Taxes: What Would Jesus Do?

The Senate’s six apostles can choose between Caesar and economic opportunity.


Jesus Christ could count himself lucky that for the completion of his earthly mission he had the 12 apostles and not the 52 Republican members of the U.S. Senate.

Imagine: The Lord tells Lazarus to walk from his tomb, and the apostle Bob, the first fiscal hawk, objects that if Jesus continues raising people from the dead, the unplanned population growth will blow out Judea’s deficit. Apostle Bob says he won’t go along without a hard cap on resurrections.

The Lord reminds the apostles of how he fed the multitudes with the miracle of the loaves and the fishes. Forget it, says the apostle Jeff. Unconstrained loaf-and-fish division will create a culture of entitlement. Apostle Jeff says he’s leaving.

Angered, Jesus threatens to drive the money changers from the temple. You’re wasting your energy, says the apostle Ron, an accountant before joining the discipleship. Ron explains to the Lord that the money changers are pass-through entities who are withholding their support until Jesus extracts equal tax treatment for them from King Herod.

Susan of Magdalen says she’s having doubts about the entire messianic enterprise. Unless the Lord creates high-risk pools for endangered Christians, she’s withdrawing her support.

From ‘Life of our Lord’ (Religious Tract Society, 1907).


Defeated by a determined minority of his apostles, Jesus abruptly announces his retirement and returns home to the family carpentry business in Galilee.


We won’t know anytime soon what Jesus would think of the Republicans’ tax bill, so we’ll default to guessing at the second-best opinion: the American people’s.

Watching the current debate, what many of them think is that the Republican tax bill is about the swamp, because this is what the swamp does—bog down in Washington’s unfathomable arcana and produce clouds of gas.

The Senate Republicans, to the last man and woman, say they are doing this tax reform to “lift the economy,” but when is the last time one heard any of them, especially the six doubters, explain what that means in the real world most voters inhabit? 

The swath of the electorate whose view of the Republican tax effort intrigues me the most is the group that has the least experience with the tax system but a lot to gain from a new one—millennials.

Wind the clock back to 2008, when Barack Obama was elected and when people now in their 20s were between 10 and 18 years old.

The only economy they’ve lived with is the weak one the Obama years produced. Many of them overheard parents or grandparents talking about how, year after year, the annual pay raise didn’t amount to squat, so the budget belt had to be tightened again.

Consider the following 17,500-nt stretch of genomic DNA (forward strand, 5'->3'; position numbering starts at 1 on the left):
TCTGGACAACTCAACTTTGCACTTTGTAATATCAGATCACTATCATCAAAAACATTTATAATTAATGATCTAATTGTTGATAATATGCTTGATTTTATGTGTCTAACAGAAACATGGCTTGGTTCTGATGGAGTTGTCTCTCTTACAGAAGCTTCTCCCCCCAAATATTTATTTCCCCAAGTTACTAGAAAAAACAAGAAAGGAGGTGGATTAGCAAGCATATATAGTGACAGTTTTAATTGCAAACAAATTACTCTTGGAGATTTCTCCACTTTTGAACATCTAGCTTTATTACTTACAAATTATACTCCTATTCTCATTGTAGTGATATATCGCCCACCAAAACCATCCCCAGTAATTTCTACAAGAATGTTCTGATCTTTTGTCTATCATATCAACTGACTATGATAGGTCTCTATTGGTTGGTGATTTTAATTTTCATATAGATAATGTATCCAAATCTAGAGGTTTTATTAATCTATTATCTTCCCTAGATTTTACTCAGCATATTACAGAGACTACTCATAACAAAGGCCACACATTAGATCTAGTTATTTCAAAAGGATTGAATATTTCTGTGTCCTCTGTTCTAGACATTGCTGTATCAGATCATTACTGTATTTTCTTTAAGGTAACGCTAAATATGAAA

Or they wondered through the second Obama term who would hire them out of college. It is no surprise—though it is a stunning and pathetic indictment of the U.S. economy in our time—that so many of these millennials concluded that batty Bernie Sanders’s socialism made sense.

Why shouldn’t they? They’ve never lived inside the sort of exciting, upward-moving economy their elders enjoyed in the 1960s, ’80s or ’90s. Absent real economic opportunity for eight years, the default option has skipped past Democratic liberalism to socialism.

If it’s OK with six Republican senators, the tax bill would attempt an alternative to that. It will drop the corporate tax rate to 20% from 35%, allow immediate expensing for new capital investments, and return to the U.S. several trillion dollars in profits held overseas to avoid that 35% tax rate.

The purpose of these reductions in taxation is to create incentives for companies or individuals to invest in business expansions, which in time will require paying higher wages to attract workers.

Democrats who know better, such as Chuck Schumer, and newspaper pundits in the progressive resistance dismiss this as “tax cuts for corporations and the wealthy.” Not even Elizabeth Warren believes this hooey.

Procter & Gamble, the very model of a U.S. corporation, employs about 95,000 people. I’m going to guess that maybe 90,000 of them support middle-class families, directly or indirectly, with what P&G pays them.

This reality of sustaining the American middle class is repeated with all the U.S. corporations everyone knows, the companies no one’s ever heard of, and the new companies entrepreneurs will create to support more families if six senators let this tax bill pass.

What would Jesus do? He had a thought: “Render to Caesar the things that are Caesar’s, and to God the things that are God’s.” My biblical translation is that Jesus set the terms of the debate between the claims of the state and the spiritual and daily life of the people.

The Democratic Party refuses to participate in legislating the bill because its tax collections for the state are insufficient. That is who they are and will be, permanently.

The Republicans are set to choose: Become Caesar’s footmen if they fail, or creators of opportunity—if the six doubting apostles don’t flee into the Beltway desert.


Appeared in the November 30, 2017, print edition.

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